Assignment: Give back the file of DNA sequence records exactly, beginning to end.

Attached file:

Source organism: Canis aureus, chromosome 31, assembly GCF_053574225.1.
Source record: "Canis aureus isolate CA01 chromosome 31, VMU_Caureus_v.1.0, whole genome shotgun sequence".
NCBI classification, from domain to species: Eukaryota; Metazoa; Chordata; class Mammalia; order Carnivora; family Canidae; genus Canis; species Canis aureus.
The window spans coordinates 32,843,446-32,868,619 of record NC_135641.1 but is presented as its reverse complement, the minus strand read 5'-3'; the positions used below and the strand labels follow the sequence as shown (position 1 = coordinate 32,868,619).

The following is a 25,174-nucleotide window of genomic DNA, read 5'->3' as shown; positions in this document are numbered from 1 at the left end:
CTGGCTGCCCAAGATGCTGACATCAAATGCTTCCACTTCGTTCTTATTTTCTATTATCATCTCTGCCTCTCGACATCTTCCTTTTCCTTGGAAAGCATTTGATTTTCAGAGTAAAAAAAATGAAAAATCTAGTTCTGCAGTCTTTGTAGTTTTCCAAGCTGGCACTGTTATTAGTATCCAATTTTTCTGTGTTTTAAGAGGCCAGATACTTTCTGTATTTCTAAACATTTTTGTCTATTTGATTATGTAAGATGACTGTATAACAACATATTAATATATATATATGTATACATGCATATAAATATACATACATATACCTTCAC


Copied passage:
Source organism: Canis aureus, chromosome 31, assembly GCF_053574225.1.
Source record: "Canis aureus isolate CA01 chromosome 31, VMU_Caureus_v.1.0, whole genome shotgun sequence".
NCBI classification, from domain to species: Eukaryota; Metazoa; Chordata; class Mammalia; order Carnivora; family Canidae; genus Canis; species Canis aureus.
The window spans coordinates 32,843,446-32,868,619 of record NC_135641.1 but is presented as its reverse complement, the minus strand read 5'-3'; the positions used below and the strand labels follow the sequence as shown (position 1 = coordinate 32,868,619).

The following is a 25,174-nucleotide window of genomic DNA, read 5'->3' as shown; positions in this document are numbered from 1 at the left end:
CTGGCTGCCCAAGATGCTGACATCAAATGCTTCCACTTCGTTCTTATTTTCTATTATCATCTCTGCCTCTCGACATCTTCCTTTTCCTTGGAAAGCATTTGATTTTCAGAGTAAAAAAAATGAAAAATCTAGTTCTGCAGTCTTTGTAGTTTTCCAAGCTGGCACTGTTATTAGTATCCAATTTTTCTGTGTTTTAAGAGGCCAGATACTTTCTGTATTTCTAAACATTTTTGTCTATTTGATTATGTAAGATGACTGTATAACAACATATTAATATATATATATGTATACATGCATATAAATATACATACATATACCTTCAC